Maker x Maker with Alicia Goodwin (Week 1)
Maker x Maker with Alicia Goodwin (Week 1)
Artists from our community introduce you to the makers they adore.
Maker x Maker is a platform for artists to showcase other makers they admire. In this round, Chicago-based jewelry artist Alica Goodwin shares a shortlist of some of her favorite Black makers for you to follow, offering an inside look at their work from the perspective of a fellow artist.
We'll add a new artist to the list each day, so be sure to check back.
About the curator
Alicia is a Chicago-based jeweler who specializes in creating textures loosely based on the randomness of nature. Her work incorporates simple shapes with deep patterns in metal, creating dimensional and functional art. The work is also inspired by Meso American gold adornment as well as mourning jewelry of the Victorian era. Her love of craft knows no bounds and can be seen in her detailed, rich work.
Check out Alicia's Inside the Artist's Studio video.
Okay, y'all. My love of texture and detail hit new highs when I so happily stumbled upon the work of fiber artist Shenequa Brooks. Look, I’m a wannabe weaver, with dreams of running yarns through my fingers, foot on the pedal of some massive loom, yet Shenequa is definitely the real deal. Her hands are able to weave stories of bonding and love, Black women and their hair. When someone can create something tactile and tangible – something you don’t necessarily need the use of sight to experience – it’s truly a magical thing. Shenequa makes more than fabric. I mean, almost all weavers do. What she is creating is a memory. She is making future memories from ancient techniques, telling a story without the use of words.
Ancestry and love are truly told in each piece she makes. Perm rods, plastic rollers, and hair used for braid extensions are some of the accoutrements of beauty that assist in guiding the story of adornment. Her portfolio of work seems to keep expanding, with large photo tapestries that she adorns with hand embroidery and unique stitching, weaving even more love and care into memory.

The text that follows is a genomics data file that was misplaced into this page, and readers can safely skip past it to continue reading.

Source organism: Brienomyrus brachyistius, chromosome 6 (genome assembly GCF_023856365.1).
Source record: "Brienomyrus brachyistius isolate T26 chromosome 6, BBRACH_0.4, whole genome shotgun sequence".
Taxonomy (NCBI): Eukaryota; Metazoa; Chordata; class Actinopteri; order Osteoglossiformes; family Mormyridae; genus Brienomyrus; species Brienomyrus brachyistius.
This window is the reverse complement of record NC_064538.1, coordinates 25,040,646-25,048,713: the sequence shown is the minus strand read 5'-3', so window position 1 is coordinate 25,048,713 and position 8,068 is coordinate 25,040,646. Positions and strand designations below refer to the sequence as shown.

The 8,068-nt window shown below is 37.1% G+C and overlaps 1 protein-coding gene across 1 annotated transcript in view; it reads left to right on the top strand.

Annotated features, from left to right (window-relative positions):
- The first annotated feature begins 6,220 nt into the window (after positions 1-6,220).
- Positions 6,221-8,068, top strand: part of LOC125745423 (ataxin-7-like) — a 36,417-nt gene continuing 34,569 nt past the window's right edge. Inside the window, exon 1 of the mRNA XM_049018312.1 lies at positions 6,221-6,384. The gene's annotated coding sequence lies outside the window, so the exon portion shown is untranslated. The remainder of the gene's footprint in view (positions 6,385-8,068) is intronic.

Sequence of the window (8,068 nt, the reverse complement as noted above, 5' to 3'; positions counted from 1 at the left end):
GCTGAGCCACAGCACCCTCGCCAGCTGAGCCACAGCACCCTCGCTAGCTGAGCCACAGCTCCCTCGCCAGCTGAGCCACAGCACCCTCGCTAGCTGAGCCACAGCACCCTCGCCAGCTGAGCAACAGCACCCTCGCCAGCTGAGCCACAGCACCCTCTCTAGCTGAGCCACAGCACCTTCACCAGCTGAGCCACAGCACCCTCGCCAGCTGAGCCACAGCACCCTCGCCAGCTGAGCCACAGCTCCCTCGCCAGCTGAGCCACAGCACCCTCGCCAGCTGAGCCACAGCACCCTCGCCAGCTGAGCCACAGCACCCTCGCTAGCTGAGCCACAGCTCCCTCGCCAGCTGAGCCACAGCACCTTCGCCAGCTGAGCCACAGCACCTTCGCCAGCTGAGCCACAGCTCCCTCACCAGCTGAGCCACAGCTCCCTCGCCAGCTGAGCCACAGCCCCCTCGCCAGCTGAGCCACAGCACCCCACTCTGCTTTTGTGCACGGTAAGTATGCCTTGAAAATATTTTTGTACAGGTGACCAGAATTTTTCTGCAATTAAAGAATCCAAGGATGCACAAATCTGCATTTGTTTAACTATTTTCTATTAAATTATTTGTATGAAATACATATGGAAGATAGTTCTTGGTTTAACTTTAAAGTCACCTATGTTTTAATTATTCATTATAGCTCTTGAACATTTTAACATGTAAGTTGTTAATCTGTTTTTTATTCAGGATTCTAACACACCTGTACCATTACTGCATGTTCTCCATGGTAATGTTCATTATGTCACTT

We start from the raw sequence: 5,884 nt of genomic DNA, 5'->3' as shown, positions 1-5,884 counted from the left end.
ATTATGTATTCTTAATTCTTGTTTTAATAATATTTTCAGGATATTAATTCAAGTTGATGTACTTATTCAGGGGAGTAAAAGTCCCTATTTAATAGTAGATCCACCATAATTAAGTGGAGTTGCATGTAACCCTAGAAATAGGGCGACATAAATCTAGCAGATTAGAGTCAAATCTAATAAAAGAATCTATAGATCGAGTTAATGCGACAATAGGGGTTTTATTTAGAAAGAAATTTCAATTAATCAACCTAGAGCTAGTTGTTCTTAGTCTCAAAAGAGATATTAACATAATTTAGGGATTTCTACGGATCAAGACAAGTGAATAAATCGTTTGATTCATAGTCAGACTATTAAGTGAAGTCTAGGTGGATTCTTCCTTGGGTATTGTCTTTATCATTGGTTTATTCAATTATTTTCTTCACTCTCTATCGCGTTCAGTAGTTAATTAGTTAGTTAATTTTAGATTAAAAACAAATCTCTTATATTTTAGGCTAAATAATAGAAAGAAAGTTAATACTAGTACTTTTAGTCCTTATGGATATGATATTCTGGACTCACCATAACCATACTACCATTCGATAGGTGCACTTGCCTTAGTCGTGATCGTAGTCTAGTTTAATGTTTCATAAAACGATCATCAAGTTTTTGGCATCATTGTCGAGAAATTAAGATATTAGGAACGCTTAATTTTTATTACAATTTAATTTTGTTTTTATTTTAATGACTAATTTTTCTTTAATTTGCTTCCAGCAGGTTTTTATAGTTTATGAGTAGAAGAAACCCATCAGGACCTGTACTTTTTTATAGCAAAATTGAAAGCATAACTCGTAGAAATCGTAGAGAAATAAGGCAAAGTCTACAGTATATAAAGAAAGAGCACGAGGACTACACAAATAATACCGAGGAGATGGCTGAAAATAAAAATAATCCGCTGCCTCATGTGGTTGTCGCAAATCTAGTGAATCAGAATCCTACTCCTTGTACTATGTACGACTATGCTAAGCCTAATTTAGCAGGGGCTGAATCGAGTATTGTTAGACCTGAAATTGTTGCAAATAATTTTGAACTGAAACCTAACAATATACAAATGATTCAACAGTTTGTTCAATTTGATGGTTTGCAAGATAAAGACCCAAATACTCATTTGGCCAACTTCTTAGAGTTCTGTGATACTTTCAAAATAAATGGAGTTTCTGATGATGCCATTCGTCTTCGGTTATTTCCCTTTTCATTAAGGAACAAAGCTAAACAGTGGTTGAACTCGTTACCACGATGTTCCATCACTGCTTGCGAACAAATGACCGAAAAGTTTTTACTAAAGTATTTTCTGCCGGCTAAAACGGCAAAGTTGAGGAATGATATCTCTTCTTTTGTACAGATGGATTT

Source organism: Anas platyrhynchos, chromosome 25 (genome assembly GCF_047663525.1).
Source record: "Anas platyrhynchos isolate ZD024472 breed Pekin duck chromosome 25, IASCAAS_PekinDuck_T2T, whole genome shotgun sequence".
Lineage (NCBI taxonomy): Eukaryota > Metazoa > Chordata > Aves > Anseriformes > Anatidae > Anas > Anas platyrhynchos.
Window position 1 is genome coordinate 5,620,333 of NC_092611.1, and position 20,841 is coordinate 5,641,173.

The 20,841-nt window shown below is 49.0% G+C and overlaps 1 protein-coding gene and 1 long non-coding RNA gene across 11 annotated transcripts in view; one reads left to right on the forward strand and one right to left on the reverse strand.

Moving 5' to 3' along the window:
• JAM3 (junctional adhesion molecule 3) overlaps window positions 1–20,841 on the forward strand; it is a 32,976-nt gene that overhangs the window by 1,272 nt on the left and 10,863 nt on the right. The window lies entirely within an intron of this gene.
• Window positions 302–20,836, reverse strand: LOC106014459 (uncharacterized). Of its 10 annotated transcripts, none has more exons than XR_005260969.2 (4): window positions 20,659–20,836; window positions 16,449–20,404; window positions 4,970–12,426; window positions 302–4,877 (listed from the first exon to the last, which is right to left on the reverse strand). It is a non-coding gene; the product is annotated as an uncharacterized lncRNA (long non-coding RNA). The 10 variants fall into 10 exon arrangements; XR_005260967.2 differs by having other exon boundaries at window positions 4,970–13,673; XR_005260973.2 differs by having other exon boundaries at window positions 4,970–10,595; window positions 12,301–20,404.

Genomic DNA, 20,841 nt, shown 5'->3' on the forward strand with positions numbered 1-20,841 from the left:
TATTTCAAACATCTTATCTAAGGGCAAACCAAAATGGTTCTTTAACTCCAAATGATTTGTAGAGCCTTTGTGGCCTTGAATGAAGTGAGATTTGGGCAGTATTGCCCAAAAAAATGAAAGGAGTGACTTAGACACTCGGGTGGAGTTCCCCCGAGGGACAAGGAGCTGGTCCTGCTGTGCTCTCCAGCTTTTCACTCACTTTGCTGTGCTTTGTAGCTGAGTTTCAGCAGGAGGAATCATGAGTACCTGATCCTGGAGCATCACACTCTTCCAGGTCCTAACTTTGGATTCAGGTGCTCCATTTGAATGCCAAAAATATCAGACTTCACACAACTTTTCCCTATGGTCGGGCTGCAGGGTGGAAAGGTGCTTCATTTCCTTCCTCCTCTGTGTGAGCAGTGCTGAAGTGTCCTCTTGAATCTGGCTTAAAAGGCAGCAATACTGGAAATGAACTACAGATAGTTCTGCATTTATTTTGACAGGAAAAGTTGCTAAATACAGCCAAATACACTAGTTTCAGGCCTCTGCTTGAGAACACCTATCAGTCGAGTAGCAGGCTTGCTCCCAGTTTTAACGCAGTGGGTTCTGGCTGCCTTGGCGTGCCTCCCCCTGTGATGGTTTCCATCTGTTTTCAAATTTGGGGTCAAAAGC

I'm excited to say that I am a collector of her work and look forward to seeing where her talent will lend itself next.
Let’s start with the name of the brand, shall we? Ogechi has a great cheat, as “Eye of the Sun” is the literal translation of her name to English, giving us a hint of both her Nigerian and American background. The fact that both names sound and read so beautifully is an added bonus, as this brand is truly hers. Ogechi creates leather goods for the body, but in a more updated way, so what might be considered boring, like a fanny pack, becomes something else when it’s in the shape of an ellipse made of buttery smooth leather. She applies the same rule with an evening bag that is black leather, but also a three-sided pyramid suspended on a large, silver ring.
The way Ogechi plays with shapes using leather makes it look more like pop art than a wearable accessory for everyday use. Her choice of colors – bright fuschias, yellows, and oranges – stand out on a simple, thoughtfully designed piece. I love anything that will make a basic outfit pop, and this is exactly what her work does. It can truly be appreciated by many, which in art and craft, is usually a hard thing to accomplish. Her leather goods can both be added to a busy outfit or worn with all neutrals. Her signature wooden beads and lace fringes add a special touch to pieces that are already keepsakes.
Nacinimod – or Nas for short – has the hands of a creator. I can imagine him working quickly and with purpose with a small crochet hook, looping colored yarn in and around, rhythmically creating the most stunning wearable art. I jokingly call him one of the “Mayors of Brooklyn," as residents in the know love his work. Crochet as craft versus basic function is what he plays with so well, creating patterns on top of patterned yarn, adding an extra dimension to the fold.